Like the science for hire scam of cAGW, this will cast a dark shadow over science itself. How can it ever be trusted again. In my own field, I do not use materials that come up number one in the tests- I buy what consistently comes second best. Kept me out of trouble in terms of materials used for decades.
When I asked my dad years ago (veteran academic and involved in academic funding for many years)- cAGW sounds like a load of leftie BS and science is settled-that’s BS, debate over-I don’t remember any debate, but why does the science support it? The answer-Ah, its the funding-if you don’t come to the conclusion those that funded the study want, you don’t get any more funding. As I was aware of the science for hire in my own field for many years, the penny dropped immediately. As I looked further in to it, the utter fraud became ever more obvious.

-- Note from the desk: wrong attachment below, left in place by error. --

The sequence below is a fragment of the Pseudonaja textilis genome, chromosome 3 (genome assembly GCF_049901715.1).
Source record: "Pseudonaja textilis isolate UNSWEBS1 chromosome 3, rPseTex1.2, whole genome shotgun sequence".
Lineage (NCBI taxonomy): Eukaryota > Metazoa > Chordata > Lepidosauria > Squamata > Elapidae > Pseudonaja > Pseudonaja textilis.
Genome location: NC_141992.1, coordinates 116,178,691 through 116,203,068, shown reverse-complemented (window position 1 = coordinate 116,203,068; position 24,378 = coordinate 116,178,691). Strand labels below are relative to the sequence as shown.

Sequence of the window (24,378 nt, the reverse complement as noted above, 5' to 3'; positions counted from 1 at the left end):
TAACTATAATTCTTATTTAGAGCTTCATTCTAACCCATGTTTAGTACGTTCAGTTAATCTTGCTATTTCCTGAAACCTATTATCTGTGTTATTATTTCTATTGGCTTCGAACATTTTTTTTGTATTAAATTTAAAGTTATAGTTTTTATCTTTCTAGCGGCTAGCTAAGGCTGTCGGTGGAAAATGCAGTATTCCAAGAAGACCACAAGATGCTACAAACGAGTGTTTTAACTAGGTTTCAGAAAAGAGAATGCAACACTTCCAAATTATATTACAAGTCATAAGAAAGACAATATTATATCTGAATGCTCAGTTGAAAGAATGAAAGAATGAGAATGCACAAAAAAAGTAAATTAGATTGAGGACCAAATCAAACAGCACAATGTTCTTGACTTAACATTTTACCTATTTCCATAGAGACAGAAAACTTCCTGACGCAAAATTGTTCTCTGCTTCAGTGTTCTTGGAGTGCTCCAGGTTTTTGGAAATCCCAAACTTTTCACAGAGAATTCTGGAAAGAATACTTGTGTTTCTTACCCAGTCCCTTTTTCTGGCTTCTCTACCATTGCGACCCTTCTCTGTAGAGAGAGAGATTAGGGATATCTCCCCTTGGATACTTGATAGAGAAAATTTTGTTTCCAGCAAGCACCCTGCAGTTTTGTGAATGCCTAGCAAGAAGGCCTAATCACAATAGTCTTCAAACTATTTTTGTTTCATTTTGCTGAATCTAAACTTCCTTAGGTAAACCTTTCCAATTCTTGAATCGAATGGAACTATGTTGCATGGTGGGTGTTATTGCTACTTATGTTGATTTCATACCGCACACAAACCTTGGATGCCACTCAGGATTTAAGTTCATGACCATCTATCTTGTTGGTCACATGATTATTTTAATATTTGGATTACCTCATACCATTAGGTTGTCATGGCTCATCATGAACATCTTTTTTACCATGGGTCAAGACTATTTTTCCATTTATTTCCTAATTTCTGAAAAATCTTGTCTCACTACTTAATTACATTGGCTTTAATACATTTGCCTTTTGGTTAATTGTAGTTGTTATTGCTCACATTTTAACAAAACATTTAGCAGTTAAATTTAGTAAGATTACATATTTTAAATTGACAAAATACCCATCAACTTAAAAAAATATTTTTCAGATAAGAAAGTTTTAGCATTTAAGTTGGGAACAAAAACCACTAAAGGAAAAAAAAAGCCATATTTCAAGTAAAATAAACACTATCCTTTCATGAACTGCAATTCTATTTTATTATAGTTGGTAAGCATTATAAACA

High Treason
Reply to  Gary Pearse
April 4, 2019 9:14 pm

I thought Cook et al went over 21 years. What should be the most telling thing about that “study” is that out of the 41(they claimed 64) papers that came to a quantified conclusion that human CO2 was the dominant cause of global warming/ “climate change”, not a single one stated it was dangerous. ZERO. With ZERO evidence, why on earth are we taking “climate measures”- they are all totally unwarranted. Note-the Cook et al was comprehensive. If such a comprehensive review shows no supporting evidence, there is no supporting evidence. Without supporting evidence, there is no argument whatsoever, let alone claims the science is settled. My conclusion is that cAGW must be a massive scientific fraud if it swears blind there is ample evidence when there is none.

Reply to  Gary Pearse
April 5, 2019 6:52 am

Gary and Treason ==> The published literature of climate change is driven by Funding Bias which drives Publication Bias — we end up with the broad landscape of published climate science being little more than
just measures of the prevailing bias of the field.“.

Bill in Oz
April 4, 2019 9:03 pm